Greetings, and happy mid-April! Now that spring has officially sprung, the work around here is beginning to burgeon as rapidly as the daffodils! Clean-up and preparations for planting are in the works and quickly approaching, and in the midst of all this we’re helping to plan a wedding ─ all on top of working on two books at the same time.
Lost your breath yet? Some days! It’s all coming along swimmingly, though. Volume 7, the FINAL volume in this saga, is making progress. I’ve finished the drafts and pre-printing edits and am ready to print out the manuscript. With only a little over two months left, I’m praying we can get everything sorted out in time (!). I will have more information, such as the cover and synopsis and all that exciting stuff, for you soon, so be looking forward to that ─ I certainly am. I’m really happy about the cover and can’t wait to show you . . .
Anywho, today I’m going to talk about characters once more (because they are such an intrinsic part of any story, they warrant a lot of care and consideration. Parents brag about their children, authors yammer about their characters). The topic/ tip I have for this post is: when developing characters, work with them. Familiarize yourself with them. This is something I’ve learned over the past (what, is it five years already? Wow), and while it may be common knowledge in the writing community, I’ve discovered that I learn quite a few things the Hard Way.
I think the way you’re supposed to go about writing a story is to scheme your plot and develop your characters before you really get into the nitty-gritty of punching words onto the page. Did I? Pft! No. When I began this project o, so many years ago I did very little in the way of character development and just skipped ahead. I didn’t do character profiles, getting any sort of idea who these people were, and I didn’t know much about them.
However, as is per usual, the more time you spend with a person, the more you’ll get to know them. They open up to you and you notice things about them as they interact with their environment, the people around them, and their circumstances. This is how I learned who my characters were, and only after a couple of years did I get into the whole ‘character profile’ thing. I’d never looked into character outlines until a couple years ago, and there are as many different formats as there are people who use them, ranging from basic information (name, gender, eye color, hair color, etc.) to far more in depth details (phobias, neurosis, favorite book/song, and the like). The outline is basically just a list of questions to answer about your character to help flesh them out.
The chart that I currently use is pretty extensive, ranging from physical appearance, mentality, education, relationships, thought processes, habits, quirks ─ all sorts of things ─ and in truth I don’t always go into those details (right or left brained? Beats the bananas out of me), but I did like a few of the more thought-provoking questions that have pushed me to really consider certain aspects of these people that I never thought about before. They also give me an opportunity to answer the ‘why’ questions that are hidden underneath, and that wee three letter word is the meat and bone of everything. Yes, they may wear that, like this, hate that, but those are surface details. It’s they why they wear that, like this, hate that, no matter how trivial it may seem, that turns a caricature into a person.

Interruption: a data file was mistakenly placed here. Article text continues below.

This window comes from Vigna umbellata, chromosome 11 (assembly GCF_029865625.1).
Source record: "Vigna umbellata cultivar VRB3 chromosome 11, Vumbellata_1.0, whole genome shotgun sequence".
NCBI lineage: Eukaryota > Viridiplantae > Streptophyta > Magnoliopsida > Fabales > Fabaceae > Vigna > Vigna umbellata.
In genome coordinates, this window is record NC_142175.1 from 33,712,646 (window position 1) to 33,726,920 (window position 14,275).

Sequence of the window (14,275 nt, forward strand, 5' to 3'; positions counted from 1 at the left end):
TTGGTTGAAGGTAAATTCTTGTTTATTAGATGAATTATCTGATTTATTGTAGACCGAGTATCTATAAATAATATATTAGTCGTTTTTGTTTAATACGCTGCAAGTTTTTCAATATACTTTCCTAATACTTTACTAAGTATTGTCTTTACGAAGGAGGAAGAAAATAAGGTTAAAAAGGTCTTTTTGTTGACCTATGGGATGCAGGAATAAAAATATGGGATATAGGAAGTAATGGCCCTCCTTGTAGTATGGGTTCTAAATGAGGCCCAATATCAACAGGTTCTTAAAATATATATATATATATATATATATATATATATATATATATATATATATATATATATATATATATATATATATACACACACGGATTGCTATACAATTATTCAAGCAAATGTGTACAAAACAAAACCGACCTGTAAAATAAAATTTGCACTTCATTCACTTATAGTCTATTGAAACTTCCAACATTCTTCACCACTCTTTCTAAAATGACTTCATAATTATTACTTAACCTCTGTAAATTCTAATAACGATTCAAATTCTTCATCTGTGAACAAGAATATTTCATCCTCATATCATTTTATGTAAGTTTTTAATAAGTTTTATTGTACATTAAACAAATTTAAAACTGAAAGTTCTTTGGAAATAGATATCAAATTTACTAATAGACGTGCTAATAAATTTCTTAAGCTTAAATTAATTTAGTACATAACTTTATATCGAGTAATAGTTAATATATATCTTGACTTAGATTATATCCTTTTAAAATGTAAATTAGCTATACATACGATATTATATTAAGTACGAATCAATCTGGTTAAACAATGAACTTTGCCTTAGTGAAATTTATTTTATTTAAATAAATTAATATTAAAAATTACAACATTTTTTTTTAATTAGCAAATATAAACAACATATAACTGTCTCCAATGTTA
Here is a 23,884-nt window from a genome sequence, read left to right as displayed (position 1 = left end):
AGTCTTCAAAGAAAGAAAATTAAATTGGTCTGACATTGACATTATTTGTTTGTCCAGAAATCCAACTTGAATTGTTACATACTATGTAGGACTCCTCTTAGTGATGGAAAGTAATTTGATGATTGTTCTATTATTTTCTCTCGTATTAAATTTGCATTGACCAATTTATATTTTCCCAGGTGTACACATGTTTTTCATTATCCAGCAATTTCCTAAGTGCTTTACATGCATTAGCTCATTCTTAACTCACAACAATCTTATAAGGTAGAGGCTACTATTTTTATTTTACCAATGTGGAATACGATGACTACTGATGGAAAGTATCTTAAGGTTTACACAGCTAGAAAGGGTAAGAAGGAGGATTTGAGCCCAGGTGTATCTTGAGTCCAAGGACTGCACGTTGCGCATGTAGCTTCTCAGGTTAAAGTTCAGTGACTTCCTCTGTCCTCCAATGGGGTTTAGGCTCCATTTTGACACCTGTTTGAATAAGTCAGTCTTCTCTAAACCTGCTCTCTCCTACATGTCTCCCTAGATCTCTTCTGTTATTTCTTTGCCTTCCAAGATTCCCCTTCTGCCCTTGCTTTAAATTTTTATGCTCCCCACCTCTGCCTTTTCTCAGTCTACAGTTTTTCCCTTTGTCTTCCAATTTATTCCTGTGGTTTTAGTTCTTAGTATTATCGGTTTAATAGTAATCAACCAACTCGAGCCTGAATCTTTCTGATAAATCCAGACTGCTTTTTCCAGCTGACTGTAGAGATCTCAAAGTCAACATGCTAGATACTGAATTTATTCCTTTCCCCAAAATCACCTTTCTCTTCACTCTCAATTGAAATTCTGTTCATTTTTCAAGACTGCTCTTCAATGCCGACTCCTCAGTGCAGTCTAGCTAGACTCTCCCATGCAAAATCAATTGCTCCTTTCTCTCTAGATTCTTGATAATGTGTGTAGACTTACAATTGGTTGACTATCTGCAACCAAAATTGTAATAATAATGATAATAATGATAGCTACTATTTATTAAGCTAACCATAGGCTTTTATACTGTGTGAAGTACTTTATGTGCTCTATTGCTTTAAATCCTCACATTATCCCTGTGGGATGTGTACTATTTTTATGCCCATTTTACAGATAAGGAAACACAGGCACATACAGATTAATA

But you won’t find much of any of this out until you work with them. That, at least, is how it worked for me. I learned about them as they traveled and fought and survived, as they thought at night when they couldn’t sleep, or were forced to make snappish decisions, or how they occupied themselves when they were bored. Pushed into corners, stranded all by themselves, crowded by other people or burdened by their expectations ─ each and every experience brings out the truth of a person, things that can’t come honestly while just trying to answer a question.
And here’s another thing (and it’s kind of a confession, too, I suppose). When I first began, I had characters that were simply there for a headcount (horrible, right?). They were kind of like NPCs (non-playable characters, in video game lingo), just there for the sake of it, but as we went on this journey they up and decided to prove to me that they were real people, too, with histories, hopes, fears, and purpose that helped drive the story. (Thock, Fwip, Bill, and Kai’Tor were all originally 2-dimentional characters at the start, can you see how they didn’t like that? Yeah. Bill and Kai’Tor were supposed to be dropped off at Udalak and never heard from again, and we all know how that worked out!)
So, through all this garble, I suppose what I’m trying to say is this: developing your characters beforehand may be a good starting point, but to learn who they really are and how they tick, you’ve got to work with them. Little by little they’ll turn into real people and not just ‘the hero’, the ‘sidekick’, the ‘villain’, and the ‘fillers’. They’ll become real to you, and therefore they’ll become real for your readers. So don’t be afraid to start writing even if you don’t know your cast all that well, you’ll get better acquainted as you go, and by the end they’ll seem like old friends.
Don’t forget, there’a giveaway running on Goodreads for the 4th volume in TJT, The Memory Quest – the volume where the truth about the king and current events is revealed, to much horror and dismay. All villains begin somewhere, and sometimes they weren’t always villainous . . .